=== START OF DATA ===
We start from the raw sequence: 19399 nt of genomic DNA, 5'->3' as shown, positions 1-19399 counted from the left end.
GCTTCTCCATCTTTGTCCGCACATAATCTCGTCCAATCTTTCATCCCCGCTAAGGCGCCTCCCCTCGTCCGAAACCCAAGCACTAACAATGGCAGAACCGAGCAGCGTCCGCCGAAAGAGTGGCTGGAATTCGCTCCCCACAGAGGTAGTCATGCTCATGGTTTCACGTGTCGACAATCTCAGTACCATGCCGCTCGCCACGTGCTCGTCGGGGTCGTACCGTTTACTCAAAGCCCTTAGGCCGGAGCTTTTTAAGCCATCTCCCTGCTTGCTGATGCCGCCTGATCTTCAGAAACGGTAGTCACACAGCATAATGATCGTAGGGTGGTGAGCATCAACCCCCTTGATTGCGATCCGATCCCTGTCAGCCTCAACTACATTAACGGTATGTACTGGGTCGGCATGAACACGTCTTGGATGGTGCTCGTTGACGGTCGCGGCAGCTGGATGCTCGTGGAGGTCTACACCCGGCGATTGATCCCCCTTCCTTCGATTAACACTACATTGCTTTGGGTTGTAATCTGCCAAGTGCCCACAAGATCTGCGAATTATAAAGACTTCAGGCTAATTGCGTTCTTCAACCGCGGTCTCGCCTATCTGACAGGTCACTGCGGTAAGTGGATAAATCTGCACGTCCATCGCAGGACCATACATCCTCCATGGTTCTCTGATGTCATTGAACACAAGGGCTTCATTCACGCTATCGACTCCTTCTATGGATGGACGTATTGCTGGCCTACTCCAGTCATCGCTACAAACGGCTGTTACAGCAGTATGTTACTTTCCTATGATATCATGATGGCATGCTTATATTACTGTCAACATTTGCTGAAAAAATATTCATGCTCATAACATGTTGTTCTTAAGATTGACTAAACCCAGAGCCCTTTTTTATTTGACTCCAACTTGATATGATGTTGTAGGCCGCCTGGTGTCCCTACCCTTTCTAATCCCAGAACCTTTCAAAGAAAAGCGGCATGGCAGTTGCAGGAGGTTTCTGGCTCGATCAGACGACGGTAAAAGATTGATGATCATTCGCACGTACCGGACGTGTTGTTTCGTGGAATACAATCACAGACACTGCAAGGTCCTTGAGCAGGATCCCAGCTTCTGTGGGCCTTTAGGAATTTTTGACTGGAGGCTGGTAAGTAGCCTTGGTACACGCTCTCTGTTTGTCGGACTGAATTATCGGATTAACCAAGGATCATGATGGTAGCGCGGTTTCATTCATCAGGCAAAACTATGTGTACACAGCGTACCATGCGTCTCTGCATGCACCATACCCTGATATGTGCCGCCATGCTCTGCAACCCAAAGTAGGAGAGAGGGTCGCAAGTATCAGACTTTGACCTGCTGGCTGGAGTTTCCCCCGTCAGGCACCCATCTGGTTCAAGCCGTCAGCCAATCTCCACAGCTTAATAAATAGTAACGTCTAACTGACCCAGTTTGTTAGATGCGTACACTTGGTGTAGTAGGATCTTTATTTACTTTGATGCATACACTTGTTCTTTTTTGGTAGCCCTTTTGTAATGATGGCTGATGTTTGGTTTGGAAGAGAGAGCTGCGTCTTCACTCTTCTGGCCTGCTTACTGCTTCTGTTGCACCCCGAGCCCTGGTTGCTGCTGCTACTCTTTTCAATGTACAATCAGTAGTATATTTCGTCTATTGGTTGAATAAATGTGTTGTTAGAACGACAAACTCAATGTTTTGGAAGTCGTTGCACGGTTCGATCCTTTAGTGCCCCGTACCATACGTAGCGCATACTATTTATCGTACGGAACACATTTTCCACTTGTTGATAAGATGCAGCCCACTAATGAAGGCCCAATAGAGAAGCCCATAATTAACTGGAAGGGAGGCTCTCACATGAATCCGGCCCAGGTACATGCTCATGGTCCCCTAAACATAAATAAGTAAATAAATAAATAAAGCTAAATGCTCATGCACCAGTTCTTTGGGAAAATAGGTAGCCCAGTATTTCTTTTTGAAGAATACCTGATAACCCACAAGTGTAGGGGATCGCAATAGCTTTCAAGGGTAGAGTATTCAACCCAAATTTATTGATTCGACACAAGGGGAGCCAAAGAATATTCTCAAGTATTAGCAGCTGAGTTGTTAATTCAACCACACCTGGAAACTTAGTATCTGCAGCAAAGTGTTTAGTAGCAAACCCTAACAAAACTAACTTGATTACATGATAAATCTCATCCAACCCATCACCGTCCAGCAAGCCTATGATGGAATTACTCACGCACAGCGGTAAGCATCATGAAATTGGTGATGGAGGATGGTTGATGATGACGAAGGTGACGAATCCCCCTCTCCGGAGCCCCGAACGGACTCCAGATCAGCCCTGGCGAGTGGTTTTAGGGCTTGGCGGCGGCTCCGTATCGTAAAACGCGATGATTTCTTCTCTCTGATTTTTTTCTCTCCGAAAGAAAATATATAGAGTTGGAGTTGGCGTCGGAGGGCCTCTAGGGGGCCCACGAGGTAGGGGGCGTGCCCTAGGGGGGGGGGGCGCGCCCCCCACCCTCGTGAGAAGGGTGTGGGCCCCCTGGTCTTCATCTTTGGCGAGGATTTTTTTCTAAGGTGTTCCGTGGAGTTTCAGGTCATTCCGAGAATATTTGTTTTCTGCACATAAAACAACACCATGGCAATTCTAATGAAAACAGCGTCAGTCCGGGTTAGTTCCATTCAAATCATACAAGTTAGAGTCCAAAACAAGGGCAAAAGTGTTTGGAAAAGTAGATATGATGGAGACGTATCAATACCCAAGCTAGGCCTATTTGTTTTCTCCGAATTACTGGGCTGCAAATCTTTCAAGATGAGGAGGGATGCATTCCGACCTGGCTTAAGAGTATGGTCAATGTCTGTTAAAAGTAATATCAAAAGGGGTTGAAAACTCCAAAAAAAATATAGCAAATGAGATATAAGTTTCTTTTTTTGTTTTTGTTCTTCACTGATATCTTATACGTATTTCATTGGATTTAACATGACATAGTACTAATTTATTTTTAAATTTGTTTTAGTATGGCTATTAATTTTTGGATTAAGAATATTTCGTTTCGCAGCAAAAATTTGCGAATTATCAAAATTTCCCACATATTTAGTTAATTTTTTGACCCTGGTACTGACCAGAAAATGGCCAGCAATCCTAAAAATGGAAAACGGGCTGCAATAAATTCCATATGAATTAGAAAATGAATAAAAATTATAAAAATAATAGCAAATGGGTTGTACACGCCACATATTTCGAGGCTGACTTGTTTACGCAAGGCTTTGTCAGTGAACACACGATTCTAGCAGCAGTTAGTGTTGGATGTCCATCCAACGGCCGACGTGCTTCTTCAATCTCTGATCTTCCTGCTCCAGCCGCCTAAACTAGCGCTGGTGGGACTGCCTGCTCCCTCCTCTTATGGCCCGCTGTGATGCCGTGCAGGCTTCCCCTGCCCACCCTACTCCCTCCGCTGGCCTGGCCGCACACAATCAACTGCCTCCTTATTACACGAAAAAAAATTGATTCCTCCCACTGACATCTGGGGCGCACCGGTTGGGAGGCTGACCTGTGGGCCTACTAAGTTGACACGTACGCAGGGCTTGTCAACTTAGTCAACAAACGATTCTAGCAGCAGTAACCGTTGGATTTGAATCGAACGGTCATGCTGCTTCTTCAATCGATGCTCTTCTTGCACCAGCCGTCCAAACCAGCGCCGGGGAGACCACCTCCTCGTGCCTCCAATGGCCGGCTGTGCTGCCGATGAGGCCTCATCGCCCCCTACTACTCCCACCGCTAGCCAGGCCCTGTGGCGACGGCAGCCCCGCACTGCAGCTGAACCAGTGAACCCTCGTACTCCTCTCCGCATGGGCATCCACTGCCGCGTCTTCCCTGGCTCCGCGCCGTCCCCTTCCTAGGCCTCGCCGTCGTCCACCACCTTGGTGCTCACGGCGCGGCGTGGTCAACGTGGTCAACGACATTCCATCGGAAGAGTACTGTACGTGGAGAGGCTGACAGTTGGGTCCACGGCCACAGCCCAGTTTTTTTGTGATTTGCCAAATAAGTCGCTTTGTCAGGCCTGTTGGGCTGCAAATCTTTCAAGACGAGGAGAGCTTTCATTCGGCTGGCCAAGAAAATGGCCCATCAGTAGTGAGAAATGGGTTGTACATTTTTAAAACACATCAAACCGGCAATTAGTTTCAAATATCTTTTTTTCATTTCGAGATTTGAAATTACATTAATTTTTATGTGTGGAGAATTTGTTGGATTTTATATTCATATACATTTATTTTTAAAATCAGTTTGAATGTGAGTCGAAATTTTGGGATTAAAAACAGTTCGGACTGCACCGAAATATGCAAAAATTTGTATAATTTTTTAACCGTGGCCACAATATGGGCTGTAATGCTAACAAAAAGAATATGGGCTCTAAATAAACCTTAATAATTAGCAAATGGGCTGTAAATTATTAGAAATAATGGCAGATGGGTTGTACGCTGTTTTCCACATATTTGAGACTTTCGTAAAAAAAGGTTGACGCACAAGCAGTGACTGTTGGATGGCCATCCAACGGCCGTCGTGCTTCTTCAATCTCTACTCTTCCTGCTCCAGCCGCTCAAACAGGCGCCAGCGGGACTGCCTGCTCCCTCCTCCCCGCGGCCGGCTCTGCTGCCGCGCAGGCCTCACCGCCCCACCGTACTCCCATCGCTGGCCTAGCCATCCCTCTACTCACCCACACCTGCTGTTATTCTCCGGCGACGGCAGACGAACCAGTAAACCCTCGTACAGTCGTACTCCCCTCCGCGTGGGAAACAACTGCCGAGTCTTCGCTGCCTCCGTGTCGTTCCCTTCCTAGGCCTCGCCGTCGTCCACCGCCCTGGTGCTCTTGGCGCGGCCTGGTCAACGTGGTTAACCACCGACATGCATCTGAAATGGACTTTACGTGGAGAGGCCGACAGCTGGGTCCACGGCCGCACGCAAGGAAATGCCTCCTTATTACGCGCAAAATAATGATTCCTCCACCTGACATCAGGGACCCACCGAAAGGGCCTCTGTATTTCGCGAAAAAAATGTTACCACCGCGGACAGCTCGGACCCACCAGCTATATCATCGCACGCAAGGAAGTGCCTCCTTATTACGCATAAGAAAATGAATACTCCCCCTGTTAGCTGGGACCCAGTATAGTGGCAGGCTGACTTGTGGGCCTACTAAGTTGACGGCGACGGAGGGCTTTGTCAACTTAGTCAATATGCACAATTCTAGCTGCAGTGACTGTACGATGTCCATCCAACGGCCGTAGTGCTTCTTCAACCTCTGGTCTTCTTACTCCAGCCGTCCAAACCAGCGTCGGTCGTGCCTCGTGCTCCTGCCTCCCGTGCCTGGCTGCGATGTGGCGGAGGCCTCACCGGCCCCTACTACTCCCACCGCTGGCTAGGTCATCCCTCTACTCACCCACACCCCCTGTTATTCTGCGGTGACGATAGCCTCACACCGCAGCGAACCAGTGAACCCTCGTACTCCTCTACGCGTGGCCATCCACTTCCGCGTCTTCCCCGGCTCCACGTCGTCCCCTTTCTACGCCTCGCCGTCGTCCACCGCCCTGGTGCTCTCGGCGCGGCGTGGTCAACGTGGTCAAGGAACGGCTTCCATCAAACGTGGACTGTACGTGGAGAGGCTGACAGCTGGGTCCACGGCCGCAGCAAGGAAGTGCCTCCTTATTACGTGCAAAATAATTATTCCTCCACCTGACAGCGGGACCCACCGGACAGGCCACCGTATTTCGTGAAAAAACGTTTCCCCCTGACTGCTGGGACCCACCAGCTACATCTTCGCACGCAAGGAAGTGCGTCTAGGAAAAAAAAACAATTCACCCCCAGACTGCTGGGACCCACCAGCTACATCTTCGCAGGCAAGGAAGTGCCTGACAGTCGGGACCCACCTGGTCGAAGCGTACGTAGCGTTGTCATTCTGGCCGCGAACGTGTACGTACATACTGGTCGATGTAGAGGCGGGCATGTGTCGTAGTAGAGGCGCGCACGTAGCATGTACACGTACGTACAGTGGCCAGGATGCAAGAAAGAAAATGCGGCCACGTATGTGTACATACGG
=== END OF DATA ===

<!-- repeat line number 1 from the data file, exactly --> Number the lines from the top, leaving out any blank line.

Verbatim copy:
We start from the raw sequence: 19399 nt of genomic DNA, 5'->3' as shown, positions 1-19399 counted from the left end.